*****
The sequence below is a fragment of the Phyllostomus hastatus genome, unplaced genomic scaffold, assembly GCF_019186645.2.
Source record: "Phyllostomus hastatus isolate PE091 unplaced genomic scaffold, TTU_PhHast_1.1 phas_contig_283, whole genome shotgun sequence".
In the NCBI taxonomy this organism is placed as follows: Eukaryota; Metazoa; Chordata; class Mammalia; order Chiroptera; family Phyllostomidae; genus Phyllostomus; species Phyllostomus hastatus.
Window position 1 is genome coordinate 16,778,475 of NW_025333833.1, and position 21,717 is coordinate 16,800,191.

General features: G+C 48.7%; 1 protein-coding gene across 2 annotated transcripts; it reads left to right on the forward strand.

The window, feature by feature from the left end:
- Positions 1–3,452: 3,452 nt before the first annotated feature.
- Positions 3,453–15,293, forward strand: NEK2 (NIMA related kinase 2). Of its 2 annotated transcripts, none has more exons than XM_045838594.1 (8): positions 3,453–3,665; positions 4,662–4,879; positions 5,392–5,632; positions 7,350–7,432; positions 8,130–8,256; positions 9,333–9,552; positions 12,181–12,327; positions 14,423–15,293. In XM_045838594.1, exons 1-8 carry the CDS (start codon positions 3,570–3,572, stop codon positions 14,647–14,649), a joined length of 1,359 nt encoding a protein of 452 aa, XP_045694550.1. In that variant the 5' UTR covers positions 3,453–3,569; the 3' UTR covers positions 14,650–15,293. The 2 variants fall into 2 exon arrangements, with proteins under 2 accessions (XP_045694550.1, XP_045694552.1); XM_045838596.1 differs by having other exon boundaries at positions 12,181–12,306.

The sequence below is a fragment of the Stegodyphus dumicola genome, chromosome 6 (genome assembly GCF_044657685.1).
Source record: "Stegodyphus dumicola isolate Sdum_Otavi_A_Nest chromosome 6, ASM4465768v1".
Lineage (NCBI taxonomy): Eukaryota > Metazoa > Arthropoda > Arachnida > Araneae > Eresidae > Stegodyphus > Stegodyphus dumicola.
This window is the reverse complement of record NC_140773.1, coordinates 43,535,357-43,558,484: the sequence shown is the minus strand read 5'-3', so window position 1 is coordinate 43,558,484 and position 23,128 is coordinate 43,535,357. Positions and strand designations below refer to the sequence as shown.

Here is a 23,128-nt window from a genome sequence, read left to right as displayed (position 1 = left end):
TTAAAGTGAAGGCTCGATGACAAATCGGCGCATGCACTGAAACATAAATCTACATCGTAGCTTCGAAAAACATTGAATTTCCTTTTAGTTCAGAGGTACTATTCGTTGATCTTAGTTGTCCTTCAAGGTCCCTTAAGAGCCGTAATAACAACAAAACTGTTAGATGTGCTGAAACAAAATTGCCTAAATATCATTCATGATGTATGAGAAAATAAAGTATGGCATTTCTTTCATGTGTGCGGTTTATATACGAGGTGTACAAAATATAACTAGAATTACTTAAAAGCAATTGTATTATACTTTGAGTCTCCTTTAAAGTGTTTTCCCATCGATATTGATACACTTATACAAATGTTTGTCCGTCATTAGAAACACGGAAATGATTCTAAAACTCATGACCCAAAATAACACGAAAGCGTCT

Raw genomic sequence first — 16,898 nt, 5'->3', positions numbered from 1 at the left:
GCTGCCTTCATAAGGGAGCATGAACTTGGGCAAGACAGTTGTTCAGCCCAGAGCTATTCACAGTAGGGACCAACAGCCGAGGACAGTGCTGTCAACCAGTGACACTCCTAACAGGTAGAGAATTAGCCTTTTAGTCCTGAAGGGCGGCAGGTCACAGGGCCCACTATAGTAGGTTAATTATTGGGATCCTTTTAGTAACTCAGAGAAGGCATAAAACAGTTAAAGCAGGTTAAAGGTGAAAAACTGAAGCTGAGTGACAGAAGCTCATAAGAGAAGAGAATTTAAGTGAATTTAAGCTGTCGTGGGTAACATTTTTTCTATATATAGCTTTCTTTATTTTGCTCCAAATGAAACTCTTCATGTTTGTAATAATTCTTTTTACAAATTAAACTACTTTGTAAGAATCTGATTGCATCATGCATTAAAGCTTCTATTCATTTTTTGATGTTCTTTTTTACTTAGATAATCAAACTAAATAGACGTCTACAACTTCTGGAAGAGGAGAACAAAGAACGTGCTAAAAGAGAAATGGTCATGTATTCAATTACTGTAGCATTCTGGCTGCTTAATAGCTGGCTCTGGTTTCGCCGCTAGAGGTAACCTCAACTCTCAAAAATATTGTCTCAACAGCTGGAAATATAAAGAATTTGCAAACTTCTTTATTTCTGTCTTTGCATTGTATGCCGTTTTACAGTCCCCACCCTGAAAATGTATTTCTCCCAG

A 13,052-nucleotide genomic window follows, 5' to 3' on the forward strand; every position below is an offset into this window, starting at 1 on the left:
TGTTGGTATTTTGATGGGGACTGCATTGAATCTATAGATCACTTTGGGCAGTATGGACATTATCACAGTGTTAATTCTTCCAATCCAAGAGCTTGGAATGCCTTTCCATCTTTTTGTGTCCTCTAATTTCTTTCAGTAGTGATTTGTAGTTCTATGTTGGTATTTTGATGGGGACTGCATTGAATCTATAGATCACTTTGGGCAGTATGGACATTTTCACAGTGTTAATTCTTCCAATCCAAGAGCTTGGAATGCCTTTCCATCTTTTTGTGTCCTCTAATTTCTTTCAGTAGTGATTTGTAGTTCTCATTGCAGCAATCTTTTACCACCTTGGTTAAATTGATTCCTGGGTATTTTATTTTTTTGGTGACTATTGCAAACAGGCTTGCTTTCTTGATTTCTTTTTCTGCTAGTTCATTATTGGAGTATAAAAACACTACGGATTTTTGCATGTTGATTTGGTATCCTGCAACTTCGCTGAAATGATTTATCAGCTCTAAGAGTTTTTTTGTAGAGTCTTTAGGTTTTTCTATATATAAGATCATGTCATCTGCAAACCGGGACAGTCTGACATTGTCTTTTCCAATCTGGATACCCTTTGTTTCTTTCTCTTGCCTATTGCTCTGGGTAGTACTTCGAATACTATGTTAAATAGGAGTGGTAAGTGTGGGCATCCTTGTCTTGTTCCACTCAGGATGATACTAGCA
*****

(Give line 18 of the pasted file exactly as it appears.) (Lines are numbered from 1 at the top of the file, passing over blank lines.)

TGTTGGTATTTTGATGGGGACTGCATTGAATCTATAGATCACTTTGGGCAGTATGGACATTATCACAGTGTTAATTCTTCCAATCCAAGAGCTTGGAATGCCTTTCCATCTTTTTGTGTCCTCTAATTTCTTTCAGTAGTGATTTGTAGTTCTATGTTGGTATTTTGATGGGGACTGCATTGAATCTATAGATCACTTTGGGCAGTATGGACATTTTCACAGTGTTAATTCTTCCAATCCAAGAGCTTGGAATGCCTTTCCATCTTTTTGTGTCCTCTAATTTCTTTCAGTAGTGATTTGTAGTTCTCATTGCAGCAATCTTTTACCACCTTGGTTAAATTGATTCCTGGGTATTTTATTTTTTTGGTGACTATTGCAAACAGGCTTGCTTTCTTGATTTCTTTTTCTGCTAGTTCATTATTGGAGTATAAAAACACTACGGATTTTTGCATGTTGATTTGGTATCCTGCAACTTCGCTGAAATGATTTATCAGCTCTAAGAGTTTTTTTGTAGAGTCTTTAGGTTTTTCTATATATAAGATCATGTCATCTGCAAACCGGGACAGTCTGACATTGTCTTTTCCAATCTGGATACCCTTTGTTTCTTTCTCTTGCCTATTGCTCTGGGTAGTACTTCGAATACTATGTTAAATAGGAGTGGTAAGTGTGGGCATCCTTGTCTTGTTCCACTCAGGATGATACTAGCA